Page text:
Millions of travellers face disrupted journeys as Storm Jocelyn sweeps across the UK – with barely any respite since the last named storm, Isha, caused havoc, widespread cancellations of trains, planes and ferries is taking place.
The Met Office has issued yellow and amber weather warnings for high winds associated with Storm Jocelyn on Tuesday and early on Wednesday. They cover all of the UK except for the area south and east of a line between the Severn and the Wash.
Scotland is particularly hard hit once again, with high winds and heavy rainfall are set to cause major disruption to rail and ferry services. An amber weather warning for wind is in place for coastal areas from 6pm on Tuesday to 8am on Wednesday.
The Met Office warns: “There is a good chance that power cuts may occur, with the potential to affect other services, such as mobile phone coverage. Longer journey times and cancellations likely, as road, rail, air and ferry services may be affected.”
Elsewhere, flights have been cancelled to and from London Heathrow due to predicted air-traffic control restrictions.
These are the key issues.
Scotland’s railway will be shut down entirely for the second time in three days from 7pm on Tuesday, ahead of Storm Jocelyn hitting.
Network Rail Scotland said: “Given the extraordinary number of incidents caused by the ferocity of Storm Isha, and the likelihood of more damage to our railway as Storm Jocelyn follows so closely behind, we’ve taken the decision to shut down all passenger and freight services from 7pm tomorrow [Tuesday]”.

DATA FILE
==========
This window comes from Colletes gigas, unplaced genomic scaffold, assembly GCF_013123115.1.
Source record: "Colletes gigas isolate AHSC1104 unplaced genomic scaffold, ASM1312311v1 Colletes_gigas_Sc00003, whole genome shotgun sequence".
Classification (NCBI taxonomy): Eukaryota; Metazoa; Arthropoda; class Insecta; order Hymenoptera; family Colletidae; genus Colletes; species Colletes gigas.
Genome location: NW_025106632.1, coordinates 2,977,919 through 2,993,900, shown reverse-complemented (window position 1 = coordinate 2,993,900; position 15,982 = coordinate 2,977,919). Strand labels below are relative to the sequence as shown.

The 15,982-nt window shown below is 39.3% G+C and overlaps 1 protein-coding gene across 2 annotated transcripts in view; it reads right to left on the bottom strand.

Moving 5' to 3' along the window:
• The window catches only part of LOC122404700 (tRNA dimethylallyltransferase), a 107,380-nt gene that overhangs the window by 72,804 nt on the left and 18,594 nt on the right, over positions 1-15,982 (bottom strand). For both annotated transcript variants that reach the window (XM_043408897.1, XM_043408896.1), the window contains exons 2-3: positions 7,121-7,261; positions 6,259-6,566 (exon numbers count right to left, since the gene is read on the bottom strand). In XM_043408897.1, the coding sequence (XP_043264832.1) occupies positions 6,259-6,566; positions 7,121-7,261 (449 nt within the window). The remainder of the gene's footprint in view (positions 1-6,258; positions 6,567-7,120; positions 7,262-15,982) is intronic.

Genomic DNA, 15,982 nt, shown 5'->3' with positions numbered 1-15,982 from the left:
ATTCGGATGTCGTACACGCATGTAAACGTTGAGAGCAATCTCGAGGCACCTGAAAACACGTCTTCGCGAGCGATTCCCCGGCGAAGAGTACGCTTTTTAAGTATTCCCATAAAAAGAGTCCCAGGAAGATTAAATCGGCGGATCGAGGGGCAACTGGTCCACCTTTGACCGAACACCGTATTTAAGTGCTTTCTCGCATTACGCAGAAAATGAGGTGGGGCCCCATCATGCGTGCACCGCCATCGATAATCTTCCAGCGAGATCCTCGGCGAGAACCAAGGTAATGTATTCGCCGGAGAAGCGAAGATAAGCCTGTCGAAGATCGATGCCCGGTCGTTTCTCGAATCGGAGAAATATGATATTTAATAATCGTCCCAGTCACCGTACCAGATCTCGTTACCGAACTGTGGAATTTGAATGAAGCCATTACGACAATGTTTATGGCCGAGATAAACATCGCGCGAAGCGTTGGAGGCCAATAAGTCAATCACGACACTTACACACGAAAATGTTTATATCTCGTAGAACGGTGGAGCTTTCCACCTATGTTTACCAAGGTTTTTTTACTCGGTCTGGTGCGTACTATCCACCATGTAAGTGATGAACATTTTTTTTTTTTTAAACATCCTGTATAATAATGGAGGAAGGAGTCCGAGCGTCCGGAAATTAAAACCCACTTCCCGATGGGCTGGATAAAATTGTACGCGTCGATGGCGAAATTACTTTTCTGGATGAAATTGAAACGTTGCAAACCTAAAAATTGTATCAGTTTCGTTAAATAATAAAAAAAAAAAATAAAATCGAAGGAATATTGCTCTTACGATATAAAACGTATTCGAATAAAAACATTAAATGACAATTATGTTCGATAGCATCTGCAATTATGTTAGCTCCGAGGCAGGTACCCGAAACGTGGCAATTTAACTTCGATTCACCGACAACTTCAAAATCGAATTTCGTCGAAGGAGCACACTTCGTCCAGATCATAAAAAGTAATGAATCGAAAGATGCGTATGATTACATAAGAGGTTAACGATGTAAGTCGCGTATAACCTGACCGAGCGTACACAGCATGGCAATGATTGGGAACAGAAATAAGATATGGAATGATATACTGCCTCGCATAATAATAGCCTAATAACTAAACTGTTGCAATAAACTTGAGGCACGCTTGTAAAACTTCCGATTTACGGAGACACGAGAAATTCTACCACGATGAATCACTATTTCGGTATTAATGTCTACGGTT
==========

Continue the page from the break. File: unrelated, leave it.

Trains that are still running at 7pm will complete their journey at a reduced speed.
The organisation said: “Lines will remain closed on Wednesday morning until our engineers inspect tracks for damage and fallen trees or debris. This means services will start up later, like today [Monday].
“Our Integrated Control team has taken this decision to keep passengers and our people safe. We’re working with our train operators now on the details of this plan, and we’ll share more information as soon as we can.”
TransPennine Express, the intercity train operator in northern England and southern Scotland, has issued a Do Not Travel notice.
The state-run company is “strongly urging customers travelling to/from Edinburgh/Glasgow not to travel after 3pm on Tuesday 23 January”. Services are expected to be restored at 12 noon on Wednesday.
TransPennine Express says: “Services across the rest of the network are expected to be impacted, we strongly recommend you check before you travel and plan ahead.”
Avanti West Coast has urged Anglo-Scottish travellers to make their journeys early – and warned that none of its trains will run across the border between Tuesday evening and Wednesday afternoon.
The rail firm, which connects London Euston with the West Midlands, northwest England, North Wales and southern Scotland, says: “The last scheduled service from London Euston to Glasgow Central departs at 3.30pm (5.41pm from Preston) and is expected to be extremely busy.
“The last trains from Glasgow and Edinburgh will leave before 5pm. Our train service to and from Scotland is expected to resume no earlier than 12 noon on 24 January.
“Tickets to or from destinations north of Preston dated 23 or 24 January can be used at any time, and up to and including Thursday 25 January.
Avanti also warns: “Journeys in the northwest of England may take longer due to speed restrictions.”
After hundreds of flights were cancelled, delayed or diverted by Storm Isha, airlines are preparing for more disruption as Storm Jocelyn.
British Airways has cancelled 10 domestic and European flights on Tuesday due to storm disruption, mostly to and from London Heathrow, with a return trip from London City airport to Rotterdam also grounded.
All the departures and arrivals are on routes that have frequent services, with passengers accommodated on other flights.